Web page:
The rise of bedroom pop

By Alfredo Violante Widmer

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Whether you are in a punk band or a rapper, it’s time to recognise that bedroom pop artists are changing the game. And we are not talking about music, although this may happen too in some way. We are talking strategy, marketing and above all, mindset. Pre-Internet artists tend to have a get-signed blueprint in their head. Even if reject it or fight it, it’s still there. 

So we asked Tertia, a post-Internet bedroom pop artist who seems to have no preconceptions about her music and the industry if her debut album feels real. 

Tertia: It feels real insofar as it is something for me to scrutinise and be motivated by. The rise of the bedroom pop artist sets the bar high, but it also inspires me to seek out a branch of that sound which I feel really comfortable and natural in. As an unsigned artist, I have to work hard to find listeners who are curious and interested in me. In that sense, the old school methods are essential. Interviews, magazine features and, of course, gigs still seem to be the most effective ways to acquire a genuine audience. Nevertheless, in the current climate, it takes more than that. An exciting and aesthetic online presence and consistent interaction with one’s audience are crucial.

What do you think are the most important social media platforms in your scene?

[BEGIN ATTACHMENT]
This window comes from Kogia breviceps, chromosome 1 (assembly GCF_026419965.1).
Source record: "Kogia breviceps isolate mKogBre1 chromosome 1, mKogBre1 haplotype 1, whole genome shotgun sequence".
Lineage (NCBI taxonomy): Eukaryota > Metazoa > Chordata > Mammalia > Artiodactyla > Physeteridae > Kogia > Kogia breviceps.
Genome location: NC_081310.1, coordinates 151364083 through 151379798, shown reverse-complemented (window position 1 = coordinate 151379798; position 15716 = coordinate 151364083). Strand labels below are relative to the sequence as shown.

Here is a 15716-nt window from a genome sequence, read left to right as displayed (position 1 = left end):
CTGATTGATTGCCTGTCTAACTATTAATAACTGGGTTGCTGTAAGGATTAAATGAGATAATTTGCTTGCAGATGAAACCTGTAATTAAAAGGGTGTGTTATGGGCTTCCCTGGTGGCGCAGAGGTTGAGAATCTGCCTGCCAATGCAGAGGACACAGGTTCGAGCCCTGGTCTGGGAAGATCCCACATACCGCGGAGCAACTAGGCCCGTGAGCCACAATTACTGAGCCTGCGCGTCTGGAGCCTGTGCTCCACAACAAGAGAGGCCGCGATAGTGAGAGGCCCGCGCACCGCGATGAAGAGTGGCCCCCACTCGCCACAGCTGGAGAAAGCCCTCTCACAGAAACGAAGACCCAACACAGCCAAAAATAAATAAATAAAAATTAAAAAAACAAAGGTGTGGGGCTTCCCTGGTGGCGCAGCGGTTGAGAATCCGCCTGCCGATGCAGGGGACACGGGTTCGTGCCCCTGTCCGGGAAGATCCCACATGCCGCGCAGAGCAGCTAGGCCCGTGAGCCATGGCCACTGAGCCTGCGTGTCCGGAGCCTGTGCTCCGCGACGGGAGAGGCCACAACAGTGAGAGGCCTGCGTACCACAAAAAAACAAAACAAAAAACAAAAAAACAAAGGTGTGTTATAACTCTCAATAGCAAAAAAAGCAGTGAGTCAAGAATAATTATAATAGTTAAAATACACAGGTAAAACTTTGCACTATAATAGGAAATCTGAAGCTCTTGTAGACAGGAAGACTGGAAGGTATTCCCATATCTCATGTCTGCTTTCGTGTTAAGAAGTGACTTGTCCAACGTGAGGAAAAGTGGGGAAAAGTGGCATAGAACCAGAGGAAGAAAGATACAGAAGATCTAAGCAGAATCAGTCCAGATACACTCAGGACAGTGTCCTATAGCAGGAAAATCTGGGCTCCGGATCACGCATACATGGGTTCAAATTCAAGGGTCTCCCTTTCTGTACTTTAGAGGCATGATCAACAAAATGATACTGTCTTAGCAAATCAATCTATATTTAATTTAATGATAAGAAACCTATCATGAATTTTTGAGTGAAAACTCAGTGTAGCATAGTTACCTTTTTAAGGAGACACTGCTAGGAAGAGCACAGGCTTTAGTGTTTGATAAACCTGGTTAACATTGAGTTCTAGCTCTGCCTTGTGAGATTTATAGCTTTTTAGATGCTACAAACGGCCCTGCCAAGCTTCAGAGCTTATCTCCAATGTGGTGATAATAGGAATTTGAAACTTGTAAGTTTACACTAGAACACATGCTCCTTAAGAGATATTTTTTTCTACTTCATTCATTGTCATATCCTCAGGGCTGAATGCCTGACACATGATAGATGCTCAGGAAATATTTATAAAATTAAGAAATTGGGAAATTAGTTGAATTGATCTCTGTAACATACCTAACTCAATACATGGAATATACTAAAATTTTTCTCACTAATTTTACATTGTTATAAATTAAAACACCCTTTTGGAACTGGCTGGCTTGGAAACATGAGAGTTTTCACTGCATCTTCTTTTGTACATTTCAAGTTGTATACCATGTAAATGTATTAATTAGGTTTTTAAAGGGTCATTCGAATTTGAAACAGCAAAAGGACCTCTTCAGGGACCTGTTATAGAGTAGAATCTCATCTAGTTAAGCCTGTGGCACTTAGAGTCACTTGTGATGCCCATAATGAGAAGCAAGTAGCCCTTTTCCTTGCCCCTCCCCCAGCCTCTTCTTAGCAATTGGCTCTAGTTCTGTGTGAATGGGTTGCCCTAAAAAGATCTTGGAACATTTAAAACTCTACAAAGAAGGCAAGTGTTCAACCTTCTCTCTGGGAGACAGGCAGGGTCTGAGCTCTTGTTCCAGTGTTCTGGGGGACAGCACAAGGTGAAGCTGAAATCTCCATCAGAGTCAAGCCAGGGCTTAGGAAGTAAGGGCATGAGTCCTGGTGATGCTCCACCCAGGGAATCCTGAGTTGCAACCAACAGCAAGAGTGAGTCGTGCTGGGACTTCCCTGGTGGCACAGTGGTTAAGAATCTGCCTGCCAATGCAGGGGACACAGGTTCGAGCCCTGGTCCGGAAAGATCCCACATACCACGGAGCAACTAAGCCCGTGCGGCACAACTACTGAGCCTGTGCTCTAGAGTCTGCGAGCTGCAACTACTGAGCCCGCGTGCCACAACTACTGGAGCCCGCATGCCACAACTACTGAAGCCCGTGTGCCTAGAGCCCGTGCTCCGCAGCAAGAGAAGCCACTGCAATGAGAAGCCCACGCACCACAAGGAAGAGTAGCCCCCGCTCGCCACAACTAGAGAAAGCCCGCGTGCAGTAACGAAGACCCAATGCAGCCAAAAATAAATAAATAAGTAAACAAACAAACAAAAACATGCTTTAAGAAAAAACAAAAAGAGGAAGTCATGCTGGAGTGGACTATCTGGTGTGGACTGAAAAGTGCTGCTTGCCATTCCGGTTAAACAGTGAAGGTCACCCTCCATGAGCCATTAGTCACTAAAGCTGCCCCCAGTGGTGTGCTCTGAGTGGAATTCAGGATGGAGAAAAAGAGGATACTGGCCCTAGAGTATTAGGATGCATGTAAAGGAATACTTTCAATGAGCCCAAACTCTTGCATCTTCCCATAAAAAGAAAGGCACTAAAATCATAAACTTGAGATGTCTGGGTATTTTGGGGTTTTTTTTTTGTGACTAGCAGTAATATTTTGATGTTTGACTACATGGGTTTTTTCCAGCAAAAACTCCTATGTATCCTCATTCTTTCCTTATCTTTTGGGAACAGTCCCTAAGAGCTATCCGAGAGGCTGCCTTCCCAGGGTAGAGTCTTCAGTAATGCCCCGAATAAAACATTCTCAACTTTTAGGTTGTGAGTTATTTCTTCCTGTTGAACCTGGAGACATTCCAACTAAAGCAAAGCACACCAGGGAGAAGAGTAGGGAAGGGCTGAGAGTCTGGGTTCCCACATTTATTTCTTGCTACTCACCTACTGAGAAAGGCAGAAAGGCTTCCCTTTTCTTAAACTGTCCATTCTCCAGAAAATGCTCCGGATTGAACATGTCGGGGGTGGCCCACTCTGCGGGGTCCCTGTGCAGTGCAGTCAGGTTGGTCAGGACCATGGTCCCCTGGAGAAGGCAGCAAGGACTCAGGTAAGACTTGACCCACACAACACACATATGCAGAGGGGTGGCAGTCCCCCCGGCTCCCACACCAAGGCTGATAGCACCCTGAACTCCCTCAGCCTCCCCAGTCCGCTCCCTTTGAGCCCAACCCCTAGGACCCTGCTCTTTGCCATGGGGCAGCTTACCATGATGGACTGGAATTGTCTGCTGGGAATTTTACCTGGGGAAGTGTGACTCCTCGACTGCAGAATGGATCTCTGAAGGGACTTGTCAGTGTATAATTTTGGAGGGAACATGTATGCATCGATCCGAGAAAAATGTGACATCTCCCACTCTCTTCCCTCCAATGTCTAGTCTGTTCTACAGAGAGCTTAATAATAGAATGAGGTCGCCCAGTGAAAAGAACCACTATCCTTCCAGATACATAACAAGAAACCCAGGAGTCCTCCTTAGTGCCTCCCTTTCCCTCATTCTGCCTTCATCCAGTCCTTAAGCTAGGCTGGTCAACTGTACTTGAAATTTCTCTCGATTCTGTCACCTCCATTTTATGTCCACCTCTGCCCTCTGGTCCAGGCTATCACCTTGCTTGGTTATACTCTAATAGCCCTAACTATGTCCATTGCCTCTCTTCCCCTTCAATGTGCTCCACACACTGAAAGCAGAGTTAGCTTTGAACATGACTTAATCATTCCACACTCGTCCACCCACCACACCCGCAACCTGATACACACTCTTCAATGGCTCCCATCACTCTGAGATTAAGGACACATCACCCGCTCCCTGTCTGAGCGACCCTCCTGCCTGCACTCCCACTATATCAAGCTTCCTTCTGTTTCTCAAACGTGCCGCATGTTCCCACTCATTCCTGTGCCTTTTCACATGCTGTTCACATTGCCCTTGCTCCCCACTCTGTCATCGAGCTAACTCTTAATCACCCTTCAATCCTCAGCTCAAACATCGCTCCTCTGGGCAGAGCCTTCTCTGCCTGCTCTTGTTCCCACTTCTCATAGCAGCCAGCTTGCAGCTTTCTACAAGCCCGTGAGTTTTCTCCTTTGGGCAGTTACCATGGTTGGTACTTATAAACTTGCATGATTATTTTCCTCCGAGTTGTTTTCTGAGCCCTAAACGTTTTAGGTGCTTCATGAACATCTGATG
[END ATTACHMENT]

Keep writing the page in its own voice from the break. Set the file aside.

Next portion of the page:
Tertia: I would put most of my energy into my Instagram because sending a visual message is essential these days. Not only is it a way of showing personality and quirkiness, but it is an excellent way of marketing new music, videos and eventually merchandise. Instagram seems to be quickly becoming an online marketplace for creatives. However, it is still a fun way of engaging with listeners. I have recently been getting more into Twitter, proving to be a much more down-to-earth and less intimidating platform to navigate than Instagram. I am finding it much easier to connect with other musicians and curators there! TikTok is sort of the devil and the angel on my shoulder – I am keen to establish a place for myself there, but I am taking each platform at a time, so my brain doesn’t turn to stone.

Who are your cultural influences, and what impact did they have on your work?

Tertia: Artists like Grimes, Claud and Alice Phoebe Lou are my main online references for inspiration. The kooky and intimate image is one I aspire to. Artists who don’t pretend too much really catch my attention. In an online world where everything is perfect and sexy, there seems to be a lot of charm in being more candid and experimental. Perhaps I am being too hopeful and naïve in thinking that, but I prefer it that way.